When anyone starts listing the game’s greatest female champions, names such as Mickey Wright, Louise Suggs, Betsy Rawls, Annika Sorenstam, Se Ri Pak, Nancy Lopez, Kathy Whitworth, Babe Didrikson Zaharias and JoAnne Gunderson Carner immediately get jotted down. But add the U.S. Women’s Open to the equation and another player should be in the conversation: Susie Maxwell Berning.
Berning is one of six players to win at least three U.S. Women’s Open titles, and of her 11 career LPGA Tour victories, four were major championships. Those are remarkable accomplishments for anyone, but Berning, 78, often went overlooked among the pantheon of the female greats. Even when World Golf Hall of Fame voting came up for the female category earlier this year, Berning herself thought she would be edged by 17-time LPGA Tour winner Dottie Pepper, who has been a fixture on television with NBC/Golf Channel, ESPN/ABC and CBS the past 16 years.
“In the golfing world, if you are not my age, they don’t know my name,” said Berning. “They don’t know who I am. I really appreciate the World Golf Hall of Fame considering me and selecting me.”
Berning, who was born in California but honed her skills as a golfer in Oklahoma City, Okla., is the last of the six players to have won at least three U.S. Women’s Opens to enter the World Golf Hall of Fame, joining Wright, Rawls, Zaharias, Sorenstam and Hollis Stacy.
“I’m excited for Susie,” said two-time U.S. Women’s Amateur champion and World Golf Hall of Fame inductee Beth Daniel, a co-chair on the selection committee. “The thing that makes her stand out is her four majors, which she won while juggling a family. There are very few women in the history of golf that have been able to do that, and it lets female golfers know they can have a family and a career. Nancy Lopez did it. Juli Inkster did it. But before them, Susie Berning did it.”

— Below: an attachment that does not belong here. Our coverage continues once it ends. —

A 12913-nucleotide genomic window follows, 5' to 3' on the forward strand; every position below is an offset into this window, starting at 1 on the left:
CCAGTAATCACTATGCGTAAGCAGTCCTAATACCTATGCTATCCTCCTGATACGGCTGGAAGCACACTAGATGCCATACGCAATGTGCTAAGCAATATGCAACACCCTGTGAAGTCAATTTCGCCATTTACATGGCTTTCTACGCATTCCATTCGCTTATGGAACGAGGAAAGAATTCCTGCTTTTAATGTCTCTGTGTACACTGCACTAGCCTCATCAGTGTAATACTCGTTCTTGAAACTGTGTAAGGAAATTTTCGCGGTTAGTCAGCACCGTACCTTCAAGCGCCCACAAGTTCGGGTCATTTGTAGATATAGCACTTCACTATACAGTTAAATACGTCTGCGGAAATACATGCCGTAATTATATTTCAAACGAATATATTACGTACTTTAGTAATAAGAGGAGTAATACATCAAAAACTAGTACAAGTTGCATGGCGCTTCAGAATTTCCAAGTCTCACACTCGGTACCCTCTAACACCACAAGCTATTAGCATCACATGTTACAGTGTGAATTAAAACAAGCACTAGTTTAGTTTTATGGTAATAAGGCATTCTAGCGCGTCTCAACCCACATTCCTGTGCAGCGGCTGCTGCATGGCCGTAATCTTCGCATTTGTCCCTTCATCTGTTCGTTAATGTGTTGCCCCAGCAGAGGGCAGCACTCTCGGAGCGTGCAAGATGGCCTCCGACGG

Berning was the fourth and final member of the Class of 2021 to be announced by the Hall of Fame. Nine-time USGA champion Tiger Woods, 1921 U.S. Women’s Amateur champion and golf pioneer Marion Hollins, and recently retired PGA Tour commissioner Tim Finchem were previously announced. The induction ceremony will either be held next March prior to The Players Championship in Ponte Vedra Beach, Fla., or in June, before the U.S. Open at Torrey Pines.
“I won my three [U.S. Women’s] Opens before Tiger Woods was born,” Berning said, laughing.
“This is quite an honor,” she added. “Just to be in the same room as Mickey Wright, Kathy Whitworth, Judy Rankin and Patty Berg. To be honored alongside them is something I thought would never happen. I never even thought about it. I'm now part of their family, which makes me very proud.”